According to the Intergovernmental Panel on Climate Change (IPCC), global warming must be limited to 1.5°C by 2030 to avoid climate disasters. One way to achieve this goal is adopting Negative Emissions Technologies (NETs), which can reduce the concentration of carbon dioxide in the atmosphere by removing more carbon dioxide than is emitted by humans to offset unavoidable carbon emissions from everyday life and business activities. There are three approaches to this technology:
- Natural carbon sink: Refers to areas in the natural environment that can absorb and store carbon dioxide, including forests, oceans, soils, etc. The development of forest carbon sequestration is relatively mature and has well-established measurement methodologies, while soil carbon sequestration is the least developed due to insufficient methodologies and related research.
- Artificial carbon sink: Refers to products or specific materials that can be used to store carbon dioxide. For example, wood used as a building material.
- DACCS or BECCS: Direct air capture with carbon storage (DACCS) is a technology using chemical or physical processes to capture and separate carbon dioxide directly from the air, while bioenergy with carbon capture and storage (BECCS) involves capturing carbon released from burning wood chips, crops, etc., and its sequestration underground.
Although fewer companies are willing to invest in these NETs due to their incomplete development, businesses should acknowledge their roles as important stepping stones to achieving net zero, especially as Carbon Capture, Storage, and Utilization (CCUS) offers a relatively cost-effective solution for carbon-intensive industries such as cement and steel.
Challenges in NET development
While NETs offer a pathway for countries and companies to attain carbon neutrality or even net zero, there are two major challenges to address. The first is the high cost, as illustrated in Figure 1 below. Despite the potential for significant cost reductions as the market and technology progress, NETs are still unable to compete with wind and solar power generation in terms of cost. Additionally, while supported by various carbon pricing schemes, such as the EU Emissions Trading System (ETS), which at one point reached EUR 100 per tonne, NETs are still less economically viable. Due to the lack of cost competitiveness and uncertainty regarding their effectiveness, the adoption of NETs remains slow.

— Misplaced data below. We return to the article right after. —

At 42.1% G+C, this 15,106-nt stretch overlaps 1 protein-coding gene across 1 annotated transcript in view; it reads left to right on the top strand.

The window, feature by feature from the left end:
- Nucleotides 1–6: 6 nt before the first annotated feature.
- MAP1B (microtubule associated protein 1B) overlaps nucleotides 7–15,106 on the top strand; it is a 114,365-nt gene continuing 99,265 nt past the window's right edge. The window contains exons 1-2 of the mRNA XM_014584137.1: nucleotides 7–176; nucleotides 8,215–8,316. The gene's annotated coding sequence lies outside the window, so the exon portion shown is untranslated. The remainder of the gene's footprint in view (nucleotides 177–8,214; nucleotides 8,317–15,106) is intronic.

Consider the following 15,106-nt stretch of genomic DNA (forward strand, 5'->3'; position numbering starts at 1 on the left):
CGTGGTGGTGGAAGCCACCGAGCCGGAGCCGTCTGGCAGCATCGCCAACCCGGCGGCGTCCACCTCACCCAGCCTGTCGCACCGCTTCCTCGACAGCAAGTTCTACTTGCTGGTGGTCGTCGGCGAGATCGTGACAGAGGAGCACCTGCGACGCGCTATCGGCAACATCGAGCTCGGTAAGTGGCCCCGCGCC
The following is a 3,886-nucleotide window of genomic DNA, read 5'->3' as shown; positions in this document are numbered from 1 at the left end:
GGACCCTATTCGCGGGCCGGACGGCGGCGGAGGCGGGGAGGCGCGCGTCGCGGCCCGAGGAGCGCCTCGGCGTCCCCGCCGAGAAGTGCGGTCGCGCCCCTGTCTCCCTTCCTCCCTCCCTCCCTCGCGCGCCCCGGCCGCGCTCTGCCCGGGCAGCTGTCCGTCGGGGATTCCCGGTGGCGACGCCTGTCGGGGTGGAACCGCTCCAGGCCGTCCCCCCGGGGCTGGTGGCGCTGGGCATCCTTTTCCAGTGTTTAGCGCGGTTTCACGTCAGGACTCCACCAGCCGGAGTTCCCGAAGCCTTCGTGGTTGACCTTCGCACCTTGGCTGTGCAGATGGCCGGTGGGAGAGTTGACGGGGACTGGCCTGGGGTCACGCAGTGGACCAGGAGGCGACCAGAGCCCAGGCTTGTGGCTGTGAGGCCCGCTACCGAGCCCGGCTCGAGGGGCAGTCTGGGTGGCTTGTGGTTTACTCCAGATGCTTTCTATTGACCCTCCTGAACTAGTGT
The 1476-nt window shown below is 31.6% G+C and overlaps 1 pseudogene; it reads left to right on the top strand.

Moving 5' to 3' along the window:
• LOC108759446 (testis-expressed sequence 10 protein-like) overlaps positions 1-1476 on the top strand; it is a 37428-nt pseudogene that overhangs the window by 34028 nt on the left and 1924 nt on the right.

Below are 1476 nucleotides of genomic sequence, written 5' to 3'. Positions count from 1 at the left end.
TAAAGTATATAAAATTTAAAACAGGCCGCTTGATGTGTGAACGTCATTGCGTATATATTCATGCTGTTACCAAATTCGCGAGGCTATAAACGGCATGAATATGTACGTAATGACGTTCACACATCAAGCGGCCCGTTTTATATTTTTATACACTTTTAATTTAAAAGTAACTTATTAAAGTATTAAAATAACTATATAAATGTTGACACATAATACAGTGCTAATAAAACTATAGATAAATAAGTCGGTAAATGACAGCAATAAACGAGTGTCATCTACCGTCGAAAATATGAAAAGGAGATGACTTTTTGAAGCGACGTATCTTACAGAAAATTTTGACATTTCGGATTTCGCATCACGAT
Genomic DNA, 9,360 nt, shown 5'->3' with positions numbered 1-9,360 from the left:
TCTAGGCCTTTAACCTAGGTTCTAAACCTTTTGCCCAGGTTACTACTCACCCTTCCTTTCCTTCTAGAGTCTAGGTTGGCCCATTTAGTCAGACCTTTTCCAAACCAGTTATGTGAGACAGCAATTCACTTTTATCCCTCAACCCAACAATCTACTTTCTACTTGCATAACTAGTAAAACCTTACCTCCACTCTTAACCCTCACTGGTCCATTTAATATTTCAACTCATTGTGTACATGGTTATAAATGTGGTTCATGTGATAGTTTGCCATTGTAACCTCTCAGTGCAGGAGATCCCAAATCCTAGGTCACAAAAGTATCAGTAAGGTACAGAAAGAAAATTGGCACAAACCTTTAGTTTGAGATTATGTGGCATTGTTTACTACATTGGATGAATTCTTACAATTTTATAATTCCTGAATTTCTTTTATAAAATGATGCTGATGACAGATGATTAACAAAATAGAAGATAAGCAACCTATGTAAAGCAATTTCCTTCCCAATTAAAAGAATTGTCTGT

The second challenge is the need for a large amount of land and water. With global carbon emissions reaching more than 40 billion tonnes per year, the absorption of one billion tonnes of carbon dioxide requires approximately 400,000 square kilometers of land using BECCS. On the other hand, the acquisition of biofuels requires massive land for growing crops, which may lead to deforestation and destruction of wildlife habitats, defeating the original purpose of environmental protection. Additionally, the significant amount of water and fertilizers required for crop cultivation places additional burden on already limited resources. Apart from BECCS, natural carbon sinks (such as reforestation) also necessitate extensive land, representing an insurmountable challenge for many companies and countries to overcome.
Figure 1. Costs of various NETs
Effectiveness of negative emissions technologies
Despite the high cost and implementation difficulties for most companies, the carbon removal capability of NETs, if developed successfully, will be significant. As shown in Figure 2 below, DACCS and BECCS could potentially remove 5 billion tonnes of carbon dioxide per year, equivalent to 10% to 15% of global emissions.
Figure 2. Expected effectiveness of NETs and annual carbon removal by 2050
While 160 million tonnes of carbon dioxide can be removed through existing NETs, the world need to remove at least another 350 million tonnes by 2025 to achieve the 1.5°C target. This huge demand, coupled with policy support, has encouraged an increasing number of enterprises to invest in the development of NETs, such as Carbon Engineering and Climeworks, both globally renowned carbon capture companies funded by Bill Gates.
NET application by businesses
NETs are particularly suitable for certain industries, as their costs can be significantly lower, such as in cement production. For instance, Taiwan Cement (TCC) employs calcium looping technology, using limestone, the raw material for cement, as an absorbent to capture carbon emissions during the combustion process. Aside from its cost-effectiveness, the stored high-purity carbon dioxide can be used to cultivate microalgae, an ingredient in skincare products, providing greater economic benefits than general chemistry-based carbon capture methods.
Not all industries are suitable for NETs due to cost and natural resource constraints. Despite their strong carbon reducing effects, companies should assess the characteristics of their own industries or explore partnerships to achieve cost-effectiveness.
 Chemical methods such as using potassium hydroxide solution; physical methods such as using fans.
 Data sourced from the International Energy Agency (IEA) and the Intergovernmental Panel on Climate Change (IPCC).
 Data were compiled from IPCC, Carbon Brief, and American University, Washington, D.C., for a comprehensive distribution.